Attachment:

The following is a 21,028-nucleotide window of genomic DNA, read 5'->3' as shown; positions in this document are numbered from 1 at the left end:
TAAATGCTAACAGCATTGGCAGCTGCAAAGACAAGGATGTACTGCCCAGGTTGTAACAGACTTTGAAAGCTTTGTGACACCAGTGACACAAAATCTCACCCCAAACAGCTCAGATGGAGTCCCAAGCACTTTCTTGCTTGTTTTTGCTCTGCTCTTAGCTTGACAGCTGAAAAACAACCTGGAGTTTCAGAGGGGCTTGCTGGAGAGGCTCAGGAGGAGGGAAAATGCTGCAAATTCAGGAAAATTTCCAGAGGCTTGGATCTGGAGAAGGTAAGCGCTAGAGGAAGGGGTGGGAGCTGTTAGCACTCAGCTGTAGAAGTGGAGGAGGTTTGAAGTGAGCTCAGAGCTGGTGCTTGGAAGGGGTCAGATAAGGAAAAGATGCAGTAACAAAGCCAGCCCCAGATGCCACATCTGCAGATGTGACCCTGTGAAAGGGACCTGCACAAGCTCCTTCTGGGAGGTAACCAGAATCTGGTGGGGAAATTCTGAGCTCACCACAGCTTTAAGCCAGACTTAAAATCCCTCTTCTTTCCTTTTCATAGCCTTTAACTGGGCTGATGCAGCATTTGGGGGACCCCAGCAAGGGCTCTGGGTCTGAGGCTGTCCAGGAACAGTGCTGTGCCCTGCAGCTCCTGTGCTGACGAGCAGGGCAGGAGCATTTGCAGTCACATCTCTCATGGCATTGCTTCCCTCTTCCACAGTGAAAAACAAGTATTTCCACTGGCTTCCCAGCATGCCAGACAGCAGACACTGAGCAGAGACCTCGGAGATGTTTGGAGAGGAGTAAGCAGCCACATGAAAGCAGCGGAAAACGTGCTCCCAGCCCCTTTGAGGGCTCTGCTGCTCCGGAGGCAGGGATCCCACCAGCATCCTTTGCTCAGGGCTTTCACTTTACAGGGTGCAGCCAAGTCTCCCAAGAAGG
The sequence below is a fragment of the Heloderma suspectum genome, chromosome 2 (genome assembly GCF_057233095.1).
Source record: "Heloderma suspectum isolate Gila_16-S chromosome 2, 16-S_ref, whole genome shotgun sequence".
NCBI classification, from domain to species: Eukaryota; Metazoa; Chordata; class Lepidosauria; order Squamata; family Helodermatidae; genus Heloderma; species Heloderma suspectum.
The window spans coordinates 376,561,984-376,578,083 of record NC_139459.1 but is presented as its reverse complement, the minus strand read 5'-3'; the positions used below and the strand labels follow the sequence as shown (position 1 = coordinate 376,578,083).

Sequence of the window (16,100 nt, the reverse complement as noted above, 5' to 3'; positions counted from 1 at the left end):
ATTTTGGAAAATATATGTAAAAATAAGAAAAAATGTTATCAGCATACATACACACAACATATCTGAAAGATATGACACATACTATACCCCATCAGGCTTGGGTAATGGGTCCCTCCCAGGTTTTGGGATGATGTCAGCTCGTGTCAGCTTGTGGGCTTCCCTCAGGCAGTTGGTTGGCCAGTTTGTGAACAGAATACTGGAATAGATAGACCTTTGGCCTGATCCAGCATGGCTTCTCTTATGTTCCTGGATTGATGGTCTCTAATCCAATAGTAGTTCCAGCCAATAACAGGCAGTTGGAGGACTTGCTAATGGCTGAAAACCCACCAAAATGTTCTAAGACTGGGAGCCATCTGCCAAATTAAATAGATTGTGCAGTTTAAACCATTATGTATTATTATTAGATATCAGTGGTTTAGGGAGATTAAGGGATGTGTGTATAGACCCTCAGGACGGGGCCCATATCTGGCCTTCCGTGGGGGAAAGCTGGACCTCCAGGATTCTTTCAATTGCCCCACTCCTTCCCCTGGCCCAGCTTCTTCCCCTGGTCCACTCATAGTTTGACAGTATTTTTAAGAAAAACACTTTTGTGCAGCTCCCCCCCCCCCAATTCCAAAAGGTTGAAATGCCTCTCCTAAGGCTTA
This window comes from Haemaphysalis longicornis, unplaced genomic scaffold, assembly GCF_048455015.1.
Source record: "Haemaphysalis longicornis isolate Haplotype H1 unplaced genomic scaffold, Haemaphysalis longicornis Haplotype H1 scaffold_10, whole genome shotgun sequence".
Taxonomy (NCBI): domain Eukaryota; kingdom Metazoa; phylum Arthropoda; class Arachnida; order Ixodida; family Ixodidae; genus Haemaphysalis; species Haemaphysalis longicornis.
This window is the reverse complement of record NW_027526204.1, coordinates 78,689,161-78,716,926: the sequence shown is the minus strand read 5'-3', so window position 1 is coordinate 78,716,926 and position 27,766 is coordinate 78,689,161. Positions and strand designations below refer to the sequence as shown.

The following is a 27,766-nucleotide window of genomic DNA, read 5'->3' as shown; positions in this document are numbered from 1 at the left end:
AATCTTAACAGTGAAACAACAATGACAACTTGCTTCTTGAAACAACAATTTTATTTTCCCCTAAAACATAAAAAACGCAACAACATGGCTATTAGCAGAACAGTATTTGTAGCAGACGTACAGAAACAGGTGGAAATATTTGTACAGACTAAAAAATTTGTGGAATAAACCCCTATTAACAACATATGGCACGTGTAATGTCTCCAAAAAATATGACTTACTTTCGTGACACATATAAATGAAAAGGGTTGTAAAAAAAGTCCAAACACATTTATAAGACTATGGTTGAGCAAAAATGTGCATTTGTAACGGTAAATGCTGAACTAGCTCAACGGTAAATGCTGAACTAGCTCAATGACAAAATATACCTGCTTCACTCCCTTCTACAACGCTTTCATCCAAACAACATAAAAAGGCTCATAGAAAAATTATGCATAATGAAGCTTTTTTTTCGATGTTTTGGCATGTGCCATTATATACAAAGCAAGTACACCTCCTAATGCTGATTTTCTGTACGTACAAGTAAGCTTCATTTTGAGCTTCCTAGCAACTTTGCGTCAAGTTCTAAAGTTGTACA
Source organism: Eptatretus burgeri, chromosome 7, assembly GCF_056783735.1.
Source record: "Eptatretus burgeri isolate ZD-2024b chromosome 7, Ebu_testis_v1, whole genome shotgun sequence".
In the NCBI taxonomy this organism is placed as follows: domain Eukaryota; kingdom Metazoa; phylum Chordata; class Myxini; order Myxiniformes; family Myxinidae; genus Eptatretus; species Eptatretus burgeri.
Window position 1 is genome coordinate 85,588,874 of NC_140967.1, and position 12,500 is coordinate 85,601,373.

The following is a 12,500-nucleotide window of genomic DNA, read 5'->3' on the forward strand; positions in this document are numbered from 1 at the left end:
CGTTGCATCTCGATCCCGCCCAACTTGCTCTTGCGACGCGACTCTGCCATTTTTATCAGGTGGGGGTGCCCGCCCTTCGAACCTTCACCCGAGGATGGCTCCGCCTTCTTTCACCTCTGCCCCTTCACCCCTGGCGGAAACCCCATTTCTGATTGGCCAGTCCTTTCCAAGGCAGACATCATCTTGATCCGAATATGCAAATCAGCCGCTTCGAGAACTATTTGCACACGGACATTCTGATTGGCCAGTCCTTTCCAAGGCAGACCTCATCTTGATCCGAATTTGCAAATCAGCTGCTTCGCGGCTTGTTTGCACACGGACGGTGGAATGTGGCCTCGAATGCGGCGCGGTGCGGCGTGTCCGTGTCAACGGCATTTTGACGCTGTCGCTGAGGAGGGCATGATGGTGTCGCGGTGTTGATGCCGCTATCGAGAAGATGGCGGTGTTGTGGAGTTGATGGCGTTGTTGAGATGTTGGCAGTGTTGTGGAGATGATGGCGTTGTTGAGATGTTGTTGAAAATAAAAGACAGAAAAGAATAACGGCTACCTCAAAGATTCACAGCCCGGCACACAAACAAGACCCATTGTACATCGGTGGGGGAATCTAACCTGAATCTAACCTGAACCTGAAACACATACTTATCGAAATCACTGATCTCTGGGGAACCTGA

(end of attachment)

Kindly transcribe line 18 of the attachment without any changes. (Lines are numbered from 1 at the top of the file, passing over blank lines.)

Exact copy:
Window position 1 is genome coordinate 85,588,874 of NC_140967.1, and position 12,500 is coordinate 85,601,373.